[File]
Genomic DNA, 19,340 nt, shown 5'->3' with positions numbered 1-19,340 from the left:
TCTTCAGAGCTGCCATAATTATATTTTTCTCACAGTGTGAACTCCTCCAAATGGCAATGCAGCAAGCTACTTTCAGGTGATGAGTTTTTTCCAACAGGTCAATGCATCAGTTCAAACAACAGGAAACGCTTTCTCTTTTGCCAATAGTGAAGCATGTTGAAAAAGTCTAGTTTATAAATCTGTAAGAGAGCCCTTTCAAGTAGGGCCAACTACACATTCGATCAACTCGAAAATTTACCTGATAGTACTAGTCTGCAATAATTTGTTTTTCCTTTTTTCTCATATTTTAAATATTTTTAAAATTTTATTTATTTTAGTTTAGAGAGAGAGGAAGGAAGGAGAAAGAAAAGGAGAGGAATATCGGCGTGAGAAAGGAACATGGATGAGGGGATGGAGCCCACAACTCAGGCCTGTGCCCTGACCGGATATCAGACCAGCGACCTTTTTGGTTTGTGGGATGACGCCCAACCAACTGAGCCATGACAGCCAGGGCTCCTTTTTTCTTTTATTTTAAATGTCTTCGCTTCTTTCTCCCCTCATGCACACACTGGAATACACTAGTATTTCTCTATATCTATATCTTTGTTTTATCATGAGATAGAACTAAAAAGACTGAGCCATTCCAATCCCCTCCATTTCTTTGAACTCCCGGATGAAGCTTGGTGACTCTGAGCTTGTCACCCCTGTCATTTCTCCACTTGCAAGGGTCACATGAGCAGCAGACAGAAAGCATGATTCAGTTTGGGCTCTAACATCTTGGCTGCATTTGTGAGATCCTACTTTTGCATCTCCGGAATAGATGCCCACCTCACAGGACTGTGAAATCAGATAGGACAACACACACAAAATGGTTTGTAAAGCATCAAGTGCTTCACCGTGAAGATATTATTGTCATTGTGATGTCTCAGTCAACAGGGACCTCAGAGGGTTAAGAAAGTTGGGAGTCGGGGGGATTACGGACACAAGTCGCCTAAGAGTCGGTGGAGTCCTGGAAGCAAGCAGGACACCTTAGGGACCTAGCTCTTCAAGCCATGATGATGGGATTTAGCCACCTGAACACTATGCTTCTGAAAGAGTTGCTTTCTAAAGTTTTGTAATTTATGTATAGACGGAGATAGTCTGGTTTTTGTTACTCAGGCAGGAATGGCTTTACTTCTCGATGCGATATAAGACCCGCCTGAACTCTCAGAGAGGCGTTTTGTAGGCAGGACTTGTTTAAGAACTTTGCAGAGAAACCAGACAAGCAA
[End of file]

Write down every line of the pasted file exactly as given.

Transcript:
Genomic DNA, 19,340 nt, shown 5'->3' with positions numbered 1-19,340 from the left:
TCTTCAGAGCTGCCATAATTATATTTTTCTCACAGTGTGAACTCCTCCAAATGGCAATGCAGCAAGCTACTTTCAGGTGATGAGTTTTTTCCAACAGGTCAATGCATCAGTTCAAACAACAGGAAACGCTTTCTCTTTTGCCAATAGTGAAGCATGTTGAAAAAGTCTAGTTTATAAATCTGTAAGAGAGCCCTTTCAAGTAGGGCCAACTACACATTCGATCAACTCGAAAATTTACCTGATAGTACTAGTCTGCAATAATTTGTTTTTCCTTTTTTCTCATATTTTAAATATTTTTAAAATTTTATTTATTTTAGTTTAGAGAGAGAGGAAGGAAGGAGAAAGAAAAGGAGAGGAATATCGGCGTGAGAAAGGAACATGGATGAGGGGATGGAGCCCACAACTCAGGCCTGTGCCCTGACCGGATATCAGACCAGCGACCTTTTTGGTTTGTGGGATGACGCCCAACCAACTGAGCCATGACAGCCAGGGCTCCTTTTTTCTTTTATTTTAAATGTCTTCGCTTCTTTCTCCCCTCATGCACACACTGGAATACACTAGTATTTCTCTATATCTATATCTTTGTTTTATCATGAGATAGAACTAAAAAGACTGAGCCATTCCAATCCCCTCCATTTCTTTGAACTCCCGGATGAAGCTTGGTGACTCTGAGCTTGTCACCCCTGTCATTTCTCCACTTGCAAGGGTCACATGAGCAGCAGACAGAAAGCATGATTCAGTTTGGGCTCTAACATCTTGGCTGCATTTGTGAGATCCTACTTTTGCATCTCCGGAATAGATGCCCACCTCACAGGACTGTGAAATCAGATAGGACAACACACACAAAATGGTTTGTAAAGCATCAAGTGCTTCACCGTGAAGATATTATTGTCATTGTGATGTCTCAGTCAACAGGGACCTCAGAGGGTTAAGAAAGTTGGGAGTCGGGGGGATTACGGACACAAGTCGCCTAAGAGTCGGTGGAGTCCTGGAAGCAAGCAGGACACCTTAGGGACCTAGCTCTTCAAGCCATGATGATGGGATTTAGCCACCTGAACACTATGCTTCTGAAAGAGTTGCTTTCTAAAGTTTTGTAATTTATGTATAGACGGAGATAGTCTGGTTTTTGTTACTCAGGCAGGAATGGCTTTACTTCTCGATGCGATATAAGACCCGCCTGAACTCTCAGAGAGGCGTTTTGTAGGCAGGACTTGTTTAAGAACTTTGCAGAGAAACCAGACAAGCAA